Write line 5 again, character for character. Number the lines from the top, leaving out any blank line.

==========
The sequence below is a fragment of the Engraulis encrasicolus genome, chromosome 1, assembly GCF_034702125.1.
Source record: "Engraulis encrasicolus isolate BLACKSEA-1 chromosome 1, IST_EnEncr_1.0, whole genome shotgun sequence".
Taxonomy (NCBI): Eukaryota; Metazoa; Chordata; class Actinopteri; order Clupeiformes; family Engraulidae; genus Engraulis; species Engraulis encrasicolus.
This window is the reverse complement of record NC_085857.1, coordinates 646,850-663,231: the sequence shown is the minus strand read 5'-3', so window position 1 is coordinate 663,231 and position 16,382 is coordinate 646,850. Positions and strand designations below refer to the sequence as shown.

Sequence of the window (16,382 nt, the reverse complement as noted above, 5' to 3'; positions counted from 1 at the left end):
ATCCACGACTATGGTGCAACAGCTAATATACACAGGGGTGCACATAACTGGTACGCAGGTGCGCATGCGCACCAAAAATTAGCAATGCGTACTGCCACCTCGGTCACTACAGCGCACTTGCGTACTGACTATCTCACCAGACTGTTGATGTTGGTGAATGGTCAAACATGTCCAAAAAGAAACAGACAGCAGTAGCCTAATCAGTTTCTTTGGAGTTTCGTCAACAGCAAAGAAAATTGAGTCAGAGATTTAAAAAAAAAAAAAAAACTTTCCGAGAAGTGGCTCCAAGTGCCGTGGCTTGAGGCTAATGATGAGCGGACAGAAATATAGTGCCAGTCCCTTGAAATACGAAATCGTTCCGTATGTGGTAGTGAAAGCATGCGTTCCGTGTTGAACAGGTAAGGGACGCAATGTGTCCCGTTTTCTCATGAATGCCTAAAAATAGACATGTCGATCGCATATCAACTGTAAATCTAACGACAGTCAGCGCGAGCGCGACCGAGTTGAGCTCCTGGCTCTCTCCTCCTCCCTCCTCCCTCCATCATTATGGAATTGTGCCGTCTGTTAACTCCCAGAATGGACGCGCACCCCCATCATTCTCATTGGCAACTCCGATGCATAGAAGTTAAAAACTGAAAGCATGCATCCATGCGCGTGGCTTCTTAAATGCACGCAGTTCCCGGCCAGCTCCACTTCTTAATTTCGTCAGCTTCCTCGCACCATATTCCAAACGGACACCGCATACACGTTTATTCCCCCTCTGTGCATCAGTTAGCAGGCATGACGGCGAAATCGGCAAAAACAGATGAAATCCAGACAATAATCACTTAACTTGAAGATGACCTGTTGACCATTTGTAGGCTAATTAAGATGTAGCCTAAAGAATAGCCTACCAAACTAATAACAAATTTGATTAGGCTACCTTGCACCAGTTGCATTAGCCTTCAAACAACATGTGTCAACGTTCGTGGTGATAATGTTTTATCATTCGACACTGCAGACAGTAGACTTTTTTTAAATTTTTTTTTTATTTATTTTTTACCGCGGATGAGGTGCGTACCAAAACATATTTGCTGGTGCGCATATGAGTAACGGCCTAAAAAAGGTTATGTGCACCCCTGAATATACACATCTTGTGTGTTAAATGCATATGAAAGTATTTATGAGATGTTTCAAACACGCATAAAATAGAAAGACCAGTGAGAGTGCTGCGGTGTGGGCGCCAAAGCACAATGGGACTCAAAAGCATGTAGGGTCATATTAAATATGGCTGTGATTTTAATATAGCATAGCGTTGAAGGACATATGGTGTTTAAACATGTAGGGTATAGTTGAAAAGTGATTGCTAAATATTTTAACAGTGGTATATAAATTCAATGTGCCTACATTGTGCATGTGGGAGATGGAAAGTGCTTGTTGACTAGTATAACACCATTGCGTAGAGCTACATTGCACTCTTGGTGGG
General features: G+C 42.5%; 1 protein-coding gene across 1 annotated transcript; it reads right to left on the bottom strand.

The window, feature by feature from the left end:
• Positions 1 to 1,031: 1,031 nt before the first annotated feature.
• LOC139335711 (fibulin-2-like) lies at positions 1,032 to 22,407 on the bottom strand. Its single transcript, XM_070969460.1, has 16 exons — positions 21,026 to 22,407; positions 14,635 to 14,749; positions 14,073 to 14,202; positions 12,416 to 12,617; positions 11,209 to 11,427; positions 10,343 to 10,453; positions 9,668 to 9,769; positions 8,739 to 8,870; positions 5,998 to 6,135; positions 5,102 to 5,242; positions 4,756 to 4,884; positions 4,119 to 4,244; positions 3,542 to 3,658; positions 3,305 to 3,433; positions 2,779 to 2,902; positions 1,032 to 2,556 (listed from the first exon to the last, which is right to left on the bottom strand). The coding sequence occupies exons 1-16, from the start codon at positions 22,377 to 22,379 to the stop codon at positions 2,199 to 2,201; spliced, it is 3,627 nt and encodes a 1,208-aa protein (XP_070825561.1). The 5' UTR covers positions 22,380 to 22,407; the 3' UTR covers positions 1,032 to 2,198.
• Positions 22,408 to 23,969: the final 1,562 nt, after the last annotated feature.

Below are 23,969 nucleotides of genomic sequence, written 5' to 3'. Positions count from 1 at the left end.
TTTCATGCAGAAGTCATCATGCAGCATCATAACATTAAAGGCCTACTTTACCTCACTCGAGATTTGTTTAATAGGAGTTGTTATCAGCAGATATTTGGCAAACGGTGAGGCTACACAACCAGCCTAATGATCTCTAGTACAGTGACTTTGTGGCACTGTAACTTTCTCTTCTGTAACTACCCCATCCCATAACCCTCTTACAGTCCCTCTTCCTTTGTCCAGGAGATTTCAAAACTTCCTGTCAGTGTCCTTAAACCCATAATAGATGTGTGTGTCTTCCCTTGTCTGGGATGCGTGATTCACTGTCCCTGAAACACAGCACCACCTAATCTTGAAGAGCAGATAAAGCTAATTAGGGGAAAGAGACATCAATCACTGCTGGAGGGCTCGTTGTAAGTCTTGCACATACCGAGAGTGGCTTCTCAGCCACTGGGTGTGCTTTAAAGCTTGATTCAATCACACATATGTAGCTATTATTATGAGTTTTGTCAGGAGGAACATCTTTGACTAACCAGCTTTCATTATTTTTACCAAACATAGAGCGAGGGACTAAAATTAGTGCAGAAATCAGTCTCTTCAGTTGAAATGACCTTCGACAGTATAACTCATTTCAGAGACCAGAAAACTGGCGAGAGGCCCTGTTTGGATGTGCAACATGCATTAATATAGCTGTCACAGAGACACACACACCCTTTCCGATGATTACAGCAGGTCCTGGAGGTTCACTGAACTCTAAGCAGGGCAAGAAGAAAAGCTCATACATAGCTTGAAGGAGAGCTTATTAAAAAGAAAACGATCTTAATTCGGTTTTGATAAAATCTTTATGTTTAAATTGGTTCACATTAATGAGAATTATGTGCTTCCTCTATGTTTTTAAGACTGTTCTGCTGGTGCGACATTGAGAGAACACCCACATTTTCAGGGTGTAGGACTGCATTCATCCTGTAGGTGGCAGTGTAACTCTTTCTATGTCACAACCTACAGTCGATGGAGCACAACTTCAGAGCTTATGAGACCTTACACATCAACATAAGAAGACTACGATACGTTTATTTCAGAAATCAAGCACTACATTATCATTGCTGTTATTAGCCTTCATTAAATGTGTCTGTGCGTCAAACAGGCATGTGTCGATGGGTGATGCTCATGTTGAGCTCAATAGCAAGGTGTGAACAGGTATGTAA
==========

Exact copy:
Sequence of the window (16,382 nt, the reverse complement as noted above, 5' to 3'; positions counted from 1 at the left end):